Is it your first time filing taxes in Canada? These tips can help you

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If you are a newcomer to Canada and you are filing your income taxes for the first time, these tips can help you to understand the Canadian filing process.

According to a Canada Revenue Agency guide released this week, everyone in Canada should file their taxes, even if they haven’t made any income, so they can get benefits and credits they might be eligible to receive. 

Tax credits and benefits for individuals include:

• goods and services tax/harmonized sales tax (GST/HST) credit;

• Canada child benefit;

• provincial or territorial payments; and

• the climate action incentive payment (for residents of eligible provinces

If you have trouble filing your taxes for the first time, there are free tax clinic in several locations that offer help, according to the CRA. Volunteers at tax clinics are available to do Canadians’ taxes both in-person and virtually.

These clinics are available to those with modest income and simple tax situations.

There is also a free online course available to help you understand the Canadian tax system and how to file an income tax and benefit return. 

If you have a small business or a self-employed and have trouble filing your taxes you can reach out to CRA liaison officers, who can guide you over the phone and/or by videoconference.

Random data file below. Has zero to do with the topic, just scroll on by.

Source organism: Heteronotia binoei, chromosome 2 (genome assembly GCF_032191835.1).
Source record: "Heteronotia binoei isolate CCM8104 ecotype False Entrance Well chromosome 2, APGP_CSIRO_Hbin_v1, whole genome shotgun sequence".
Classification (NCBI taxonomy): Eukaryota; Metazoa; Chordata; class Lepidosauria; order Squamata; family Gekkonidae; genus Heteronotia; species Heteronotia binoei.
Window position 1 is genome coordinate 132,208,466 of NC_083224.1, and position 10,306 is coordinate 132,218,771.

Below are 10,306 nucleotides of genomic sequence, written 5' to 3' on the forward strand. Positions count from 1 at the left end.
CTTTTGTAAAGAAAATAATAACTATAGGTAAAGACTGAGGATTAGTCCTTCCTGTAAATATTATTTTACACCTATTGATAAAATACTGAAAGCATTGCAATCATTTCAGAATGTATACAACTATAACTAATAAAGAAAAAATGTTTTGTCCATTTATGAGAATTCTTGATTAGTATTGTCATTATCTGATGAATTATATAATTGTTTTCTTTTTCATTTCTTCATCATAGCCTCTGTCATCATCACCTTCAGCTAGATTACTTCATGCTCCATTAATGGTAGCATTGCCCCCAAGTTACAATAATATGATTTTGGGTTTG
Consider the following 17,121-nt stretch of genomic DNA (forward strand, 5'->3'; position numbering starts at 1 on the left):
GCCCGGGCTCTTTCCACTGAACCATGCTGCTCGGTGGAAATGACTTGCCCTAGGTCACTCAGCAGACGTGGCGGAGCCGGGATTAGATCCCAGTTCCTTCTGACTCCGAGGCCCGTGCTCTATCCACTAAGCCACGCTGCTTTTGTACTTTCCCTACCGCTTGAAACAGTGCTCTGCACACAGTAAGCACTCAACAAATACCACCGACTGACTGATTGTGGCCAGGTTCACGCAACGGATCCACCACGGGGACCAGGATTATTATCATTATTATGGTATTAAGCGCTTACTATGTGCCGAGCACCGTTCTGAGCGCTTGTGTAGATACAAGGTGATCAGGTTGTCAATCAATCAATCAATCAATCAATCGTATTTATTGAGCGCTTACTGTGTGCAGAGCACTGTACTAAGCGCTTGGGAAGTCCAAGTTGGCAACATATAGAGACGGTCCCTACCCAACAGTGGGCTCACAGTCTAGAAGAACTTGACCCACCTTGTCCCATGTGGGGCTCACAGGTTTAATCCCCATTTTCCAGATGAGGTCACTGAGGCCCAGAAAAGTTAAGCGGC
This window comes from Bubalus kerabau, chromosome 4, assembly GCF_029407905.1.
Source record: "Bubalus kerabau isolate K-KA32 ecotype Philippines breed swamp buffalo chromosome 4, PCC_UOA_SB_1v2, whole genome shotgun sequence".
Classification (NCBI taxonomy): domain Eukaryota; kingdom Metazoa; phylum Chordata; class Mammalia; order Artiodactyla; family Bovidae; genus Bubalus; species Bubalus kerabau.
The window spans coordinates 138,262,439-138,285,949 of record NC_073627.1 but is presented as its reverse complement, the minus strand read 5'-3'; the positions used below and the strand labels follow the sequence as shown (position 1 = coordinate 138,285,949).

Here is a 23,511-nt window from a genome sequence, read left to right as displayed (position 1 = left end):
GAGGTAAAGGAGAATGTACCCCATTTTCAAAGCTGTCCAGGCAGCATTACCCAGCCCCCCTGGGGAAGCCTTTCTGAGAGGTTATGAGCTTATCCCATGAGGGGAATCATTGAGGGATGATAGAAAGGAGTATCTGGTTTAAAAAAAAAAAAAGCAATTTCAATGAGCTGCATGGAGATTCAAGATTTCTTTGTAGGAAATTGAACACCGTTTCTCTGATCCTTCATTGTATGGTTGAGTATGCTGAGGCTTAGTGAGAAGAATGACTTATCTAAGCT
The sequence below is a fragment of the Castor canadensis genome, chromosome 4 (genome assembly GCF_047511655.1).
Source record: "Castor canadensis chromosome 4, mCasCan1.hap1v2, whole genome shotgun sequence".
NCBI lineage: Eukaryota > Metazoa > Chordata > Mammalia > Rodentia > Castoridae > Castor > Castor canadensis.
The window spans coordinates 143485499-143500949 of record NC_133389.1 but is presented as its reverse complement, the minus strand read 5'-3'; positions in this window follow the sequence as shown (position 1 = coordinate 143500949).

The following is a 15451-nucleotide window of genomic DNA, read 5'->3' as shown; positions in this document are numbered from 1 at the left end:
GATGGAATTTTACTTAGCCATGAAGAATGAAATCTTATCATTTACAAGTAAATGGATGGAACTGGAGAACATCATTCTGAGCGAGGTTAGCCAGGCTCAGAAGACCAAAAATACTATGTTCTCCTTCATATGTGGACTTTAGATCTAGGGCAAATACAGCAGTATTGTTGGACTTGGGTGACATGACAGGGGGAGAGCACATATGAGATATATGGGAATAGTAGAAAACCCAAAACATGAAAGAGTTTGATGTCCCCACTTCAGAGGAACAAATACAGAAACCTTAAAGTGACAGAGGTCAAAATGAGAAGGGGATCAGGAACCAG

This year’s deadline for filing taxes in Canada is April 30, but since this deadline falls on a Sunday, you will have an extra day to submit your application. Taxes must be filed and any balance owing must be paid on or before May 1.

The deadline for those who are themselves, or whose spouse or common-law partner is, self-employed is June 15. The CRA urges Canadians to submit their documents on or before the deadline in order to receive benefit or credit payments they might be eligible to receive.

If you are new to Canada, you might be eligible for certain benefits and credits such as the federal child benefit, the GST/HST credit and related federal, provincial or territorial programs, but you’ll need to fill out tax forms to ensure you get that money.

Those who weren’t residents of Canada in 2022, may still be eligible to receive benefits and credits if they fill out the RC151 form the year they became a resident of the country. 

The CRA says filing your return is fairly simple, and can be done online even if you’ve never filed a return before. You can do this through a NEFFILE-certified tax software or through a tax preparer, according to the CRA.

Before you get started, you will need a valid social insurance number (SIN), temporary social insurance number or temporary tax number, and you must have a date of entry into Canada during the tax year you are filing for.

You need to make sure the CRA has the correct contact information on file, including your correct address.

After you filed your return, the CRA will verify the information and issue you a notice of assessment. Based on that, the CRA will decide how much you may owe or get as a refund or credit.

In order to protect your information from scams and fraud, the CRA encourages you to read about how and when it might contact you.

The CRA also strongly encourages taxpayers to monitor their CRA accounts regularly for any suspicious activity.

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